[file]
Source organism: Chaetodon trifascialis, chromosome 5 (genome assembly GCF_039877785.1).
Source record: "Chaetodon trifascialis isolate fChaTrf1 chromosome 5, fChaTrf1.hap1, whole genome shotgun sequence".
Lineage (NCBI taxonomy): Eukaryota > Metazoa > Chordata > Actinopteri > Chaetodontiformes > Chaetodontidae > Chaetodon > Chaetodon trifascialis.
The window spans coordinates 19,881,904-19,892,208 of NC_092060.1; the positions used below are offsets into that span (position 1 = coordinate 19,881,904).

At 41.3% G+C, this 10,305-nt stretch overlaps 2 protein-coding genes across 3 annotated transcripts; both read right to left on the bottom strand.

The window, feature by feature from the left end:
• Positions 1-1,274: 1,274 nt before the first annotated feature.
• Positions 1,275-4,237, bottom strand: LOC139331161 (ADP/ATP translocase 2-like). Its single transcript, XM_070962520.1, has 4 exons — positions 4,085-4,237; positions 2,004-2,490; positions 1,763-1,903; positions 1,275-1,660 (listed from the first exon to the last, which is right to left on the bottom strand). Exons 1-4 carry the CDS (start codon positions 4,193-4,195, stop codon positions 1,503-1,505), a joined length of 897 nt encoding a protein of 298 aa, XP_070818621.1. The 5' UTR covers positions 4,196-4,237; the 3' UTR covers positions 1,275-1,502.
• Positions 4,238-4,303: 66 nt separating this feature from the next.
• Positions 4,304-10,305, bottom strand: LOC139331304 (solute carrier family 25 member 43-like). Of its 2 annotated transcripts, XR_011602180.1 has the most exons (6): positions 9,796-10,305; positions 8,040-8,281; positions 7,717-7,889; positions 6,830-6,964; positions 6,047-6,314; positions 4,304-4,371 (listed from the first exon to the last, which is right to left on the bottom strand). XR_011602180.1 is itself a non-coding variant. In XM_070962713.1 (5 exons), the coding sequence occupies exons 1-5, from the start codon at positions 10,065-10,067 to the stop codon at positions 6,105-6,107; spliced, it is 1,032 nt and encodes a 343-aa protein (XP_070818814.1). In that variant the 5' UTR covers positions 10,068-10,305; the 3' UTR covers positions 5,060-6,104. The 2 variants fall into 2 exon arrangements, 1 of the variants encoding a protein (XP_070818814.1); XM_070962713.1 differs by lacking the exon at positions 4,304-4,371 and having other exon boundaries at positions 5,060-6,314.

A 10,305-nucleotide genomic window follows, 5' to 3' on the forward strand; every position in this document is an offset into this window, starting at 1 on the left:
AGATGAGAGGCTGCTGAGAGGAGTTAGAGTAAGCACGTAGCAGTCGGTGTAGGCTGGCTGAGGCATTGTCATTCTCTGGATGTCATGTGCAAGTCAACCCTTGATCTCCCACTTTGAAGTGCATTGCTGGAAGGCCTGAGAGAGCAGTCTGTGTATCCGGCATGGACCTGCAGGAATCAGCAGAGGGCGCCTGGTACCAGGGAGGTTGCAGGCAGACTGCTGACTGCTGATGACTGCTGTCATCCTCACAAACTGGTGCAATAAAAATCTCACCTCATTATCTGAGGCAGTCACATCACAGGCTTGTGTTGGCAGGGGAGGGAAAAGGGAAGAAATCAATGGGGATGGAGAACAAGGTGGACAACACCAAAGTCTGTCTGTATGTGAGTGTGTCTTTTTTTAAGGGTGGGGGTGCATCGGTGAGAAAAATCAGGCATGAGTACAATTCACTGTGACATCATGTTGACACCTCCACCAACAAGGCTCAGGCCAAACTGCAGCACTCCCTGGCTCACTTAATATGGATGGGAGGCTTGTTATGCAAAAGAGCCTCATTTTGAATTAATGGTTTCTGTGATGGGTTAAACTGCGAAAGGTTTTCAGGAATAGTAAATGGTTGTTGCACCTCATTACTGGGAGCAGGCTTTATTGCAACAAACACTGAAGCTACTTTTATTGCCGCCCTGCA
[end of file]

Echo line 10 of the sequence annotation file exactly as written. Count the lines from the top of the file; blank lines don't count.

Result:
• Positions 4,304-10,305, bottom strand: LOC139331304 (solute carrier family 25 member 43-like). Of its 2 annotated transcripts, XR_011602180.1 has the most exons (6): positions 9,796-10,305; positions 8,040-8,281; positions 7,717-7,889; positions 6,830-6,964; positions 6,047-6,314; positions 4,304-4,371 (listed from the first exon to the last, which is right to left on the bottom strand). XR_011602180.1 is itself a non-coding variant. In XM_070962713.1 (5 exons), the coding sequence occupies exons 1-5, from the start codon at positions 10,065-10,067 to the stop codon at positions 6,105-6,107; spliced, it is 1,032 nt and encodes a 343-aa protein (XP_070818814.1). In that variant the 5' UTR covers positions 10,068-10,305; the 3' UTR covers positions 5,060-6,104. The 2 variants fall into 2 exon arrangements, 1 of the variants encoding a protein (XP_070818814.1); XM_070962713.1 differs by lacking the exon at positions 4,304-4,371 and having other exon boundaries at positions 5,060-6,314.